Boxer, Coach From Afghanistan Seek Asylum in Canada
Aug. 05, 1996
BUFFALO, N.Y. (AP) _ The athlete who carried Afghanistan's flag in the Olympics' opening ceremony has fled to Canada and asked for political asylum.
The defection of light middleweight boxer Jawid Aman Mukhamad was the second of an Olympic athlete during the games. On Friday, Iraqi flag-bearer and weightlifter Raed Ahmed said he was granted political asylum in the United States.
Mukhamad, 24, left Atlanta with his coach of eight years, Ahmad Samim, last week and arrived Friday in Buffalo at a facility that helps refugees wishing to enter Canada to seek political asylum.
Mukhamad told the Buffalo News that just hours after the opening ceremony Afghan officials barred him from competing because they believed he and his coach were communists.
Mukhamad and Samim said their frequent trips to Russia for training prompted the allegation. They said they are not communists.
``I wanted to have the competition,'' Mukhamad told the newspaper through an interpreter. ``I was preparing for a long time. I was so disappointed, so upset.''
Sydneymarie Putnam, a Buffalo refugee service worker, said the pair was granted refugee status in Canada Saturday night and they left the United States. A Canadian government spokesman would not confirm that Sunday, saying the government does not comment on refugee claims.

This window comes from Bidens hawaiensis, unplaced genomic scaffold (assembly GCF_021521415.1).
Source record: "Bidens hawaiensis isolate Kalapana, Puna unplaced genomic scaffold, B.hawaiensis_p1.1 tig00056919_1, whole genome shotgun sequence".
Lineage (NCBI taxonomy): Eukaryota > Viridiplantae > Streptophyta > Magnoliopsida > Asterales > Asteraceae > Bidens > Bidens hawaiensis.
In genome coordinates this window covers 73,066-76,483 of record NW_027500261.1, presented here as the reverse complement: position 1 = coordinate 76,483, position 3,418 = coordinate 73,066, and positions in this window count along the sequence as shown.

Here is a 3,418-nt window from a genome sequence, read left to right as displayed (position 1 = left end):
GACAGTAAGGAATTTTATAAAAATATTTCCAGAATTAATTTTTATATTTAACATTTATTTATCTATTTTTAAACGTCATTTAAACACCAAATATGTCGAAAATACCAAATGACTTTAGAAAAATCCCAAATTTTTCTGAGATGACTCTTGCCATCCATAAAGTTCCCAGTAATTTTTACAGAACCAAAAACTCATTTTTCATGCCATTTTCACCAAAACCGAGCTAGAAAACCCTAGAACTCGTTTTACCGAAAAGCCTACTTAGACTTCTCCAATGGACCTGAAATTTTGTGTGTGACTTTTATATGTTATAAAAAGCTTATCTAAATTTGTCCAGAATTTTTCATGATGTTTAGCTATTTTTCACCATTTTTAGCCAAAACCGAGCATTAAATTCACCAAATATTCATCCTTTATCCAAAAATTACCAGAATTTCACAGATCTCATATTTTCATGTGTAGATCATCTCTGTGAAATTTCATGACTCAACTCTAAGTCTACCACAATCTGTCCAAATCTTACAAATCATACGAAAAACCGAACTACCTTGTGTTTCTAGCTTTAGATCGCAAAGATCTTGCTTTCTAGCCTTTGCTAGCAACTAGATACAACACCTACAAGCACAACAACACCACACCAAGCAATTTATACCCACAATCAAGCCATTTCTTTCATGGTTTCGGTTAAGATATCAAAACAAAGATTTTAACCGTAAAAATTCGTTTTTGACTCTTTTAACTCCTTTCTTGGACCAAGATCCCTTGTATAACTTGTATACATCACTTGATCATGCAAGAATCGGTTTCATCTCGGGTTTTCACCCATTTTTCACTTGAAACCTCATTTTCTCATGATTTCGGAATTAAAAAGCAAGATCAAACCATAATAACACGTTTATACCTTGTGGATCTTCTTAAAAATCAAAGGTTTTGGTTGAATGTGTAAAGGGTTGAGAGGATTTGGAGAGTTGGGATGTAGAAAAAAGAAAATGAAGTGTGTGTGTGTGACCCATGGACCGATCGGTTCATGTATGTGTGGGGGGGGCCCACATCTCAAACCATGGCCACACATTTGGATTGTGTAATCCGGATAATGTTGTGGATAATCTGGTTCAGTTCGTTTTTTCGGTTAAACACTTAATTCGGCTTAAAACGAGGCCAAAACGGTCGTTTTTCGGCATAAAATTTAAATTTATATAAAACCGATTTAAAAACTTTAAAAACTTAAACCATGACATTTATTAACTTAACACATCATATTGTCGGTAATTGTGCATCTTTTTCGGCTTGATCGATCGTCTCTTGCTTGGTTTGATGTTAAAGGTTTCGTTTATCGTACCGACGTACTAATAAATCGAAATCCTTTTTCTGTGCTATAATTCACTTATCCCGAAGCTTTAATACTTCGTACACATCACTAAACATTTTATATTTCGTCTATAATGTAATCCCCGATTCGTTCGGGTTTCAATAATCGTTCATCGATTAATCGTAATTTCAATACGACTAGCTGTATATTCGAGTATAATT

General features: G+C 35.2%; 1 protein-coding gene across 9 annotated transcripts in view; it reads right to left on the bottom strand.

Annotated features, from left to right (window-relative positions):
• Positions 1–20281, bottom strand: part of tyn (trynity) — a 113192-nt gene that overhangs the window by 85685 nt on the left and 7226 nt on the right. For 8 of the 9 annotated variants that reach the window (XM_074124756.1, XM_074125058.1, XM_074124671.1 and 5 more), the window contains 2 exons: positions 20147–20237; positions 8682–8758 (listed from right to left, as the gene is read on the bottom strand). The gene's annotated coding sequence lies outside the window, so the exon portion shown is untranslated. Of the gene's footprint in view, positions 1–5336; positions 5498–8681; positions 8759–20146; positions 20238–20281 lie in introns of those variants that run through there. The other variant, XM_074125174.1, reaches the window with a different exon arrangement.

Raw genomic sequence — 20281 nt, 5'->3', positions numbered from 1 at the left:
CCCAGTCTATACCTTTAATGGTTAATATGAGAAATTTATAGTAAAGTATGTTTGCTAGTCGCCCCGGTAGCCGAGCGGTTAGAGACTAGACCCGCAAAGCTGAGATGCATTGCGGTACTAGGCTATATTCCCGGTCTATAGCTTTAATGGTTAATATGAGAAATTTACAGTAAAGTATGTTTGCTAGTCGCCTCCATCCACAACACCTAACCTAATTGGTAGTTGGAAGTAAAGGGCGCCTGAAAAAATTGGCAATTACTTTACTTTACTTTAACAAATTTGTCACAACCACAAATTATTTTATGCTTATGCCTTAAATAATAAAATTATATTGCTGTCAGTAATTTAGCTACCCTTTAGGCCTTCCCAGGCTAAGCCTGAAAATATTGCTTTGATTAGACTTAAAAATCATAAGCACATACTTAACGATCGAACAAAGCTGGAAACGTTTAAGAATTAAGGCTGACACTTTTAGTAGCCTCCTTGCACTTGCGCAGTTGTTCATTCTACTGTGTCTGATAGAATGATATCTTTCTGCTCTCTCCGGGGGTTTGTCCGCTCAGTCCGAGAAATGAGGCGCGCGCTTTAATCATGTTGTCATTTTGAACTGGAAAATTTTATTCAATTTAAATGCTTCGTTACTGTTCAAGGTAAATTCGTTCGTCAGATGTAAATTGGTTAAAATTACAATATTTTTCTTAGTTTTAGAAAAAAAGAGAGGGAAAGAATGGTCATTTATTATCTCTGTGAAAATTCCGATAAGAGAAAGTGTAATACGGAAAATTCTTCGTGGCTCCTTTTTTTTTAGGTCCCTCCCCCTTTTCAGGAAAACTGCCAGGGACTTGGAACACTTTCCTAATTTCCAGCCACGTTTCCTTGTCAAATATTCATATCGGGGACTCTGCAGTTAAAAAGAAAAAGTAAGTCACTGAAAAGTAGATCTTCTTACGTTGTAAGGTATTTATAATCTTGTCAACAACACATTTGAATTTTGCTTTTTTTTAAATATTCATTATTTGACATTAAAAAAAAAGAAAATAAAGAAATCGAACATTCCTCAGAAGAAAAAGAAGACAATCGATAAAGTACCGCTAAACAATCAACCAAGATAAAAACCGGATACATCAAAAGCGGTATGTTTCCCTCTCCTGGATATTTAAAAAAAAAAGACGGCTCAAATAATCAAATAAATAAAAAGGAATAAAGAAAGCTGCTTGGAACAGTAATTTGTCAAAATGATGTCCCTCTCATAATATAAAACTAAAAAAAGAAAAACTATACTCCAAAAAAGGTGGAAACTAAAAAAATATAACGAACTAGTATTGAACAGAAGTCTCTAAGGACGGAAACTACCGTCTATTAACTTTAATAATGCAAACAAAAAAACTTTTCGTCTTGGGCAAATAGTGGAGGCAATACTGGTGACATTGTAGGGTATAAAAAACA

Homayen Paravata, the chief of the Afghan delegation at the athletes' village in Atlanta, said Sunday he couldn't believe the news. He said he thought Mukhamad was in Washington with relatives and had called a few days ago. His return flight to Afghanistan had been confirmed.
Paravata also expressed disbelief about the statements that Mukhamad said were made about him.
``I don't know about that. That he was a communist or not _ I can't believe,'' he said.
Ahmed, the other defector during the games, said he was opposed to the regime of Iraqi leader Saddam Hussein and feared for his life.
Mukhamad said his primary reason for wanting to live in Canada is to have a better chance of becoming a world-class boxer.
``I want a good life, peace and many competitions in the future,'' he said.
Samim left a wife and two daughters in Kabul, the capital of Afghanistan. He hopes to bring them to Canada.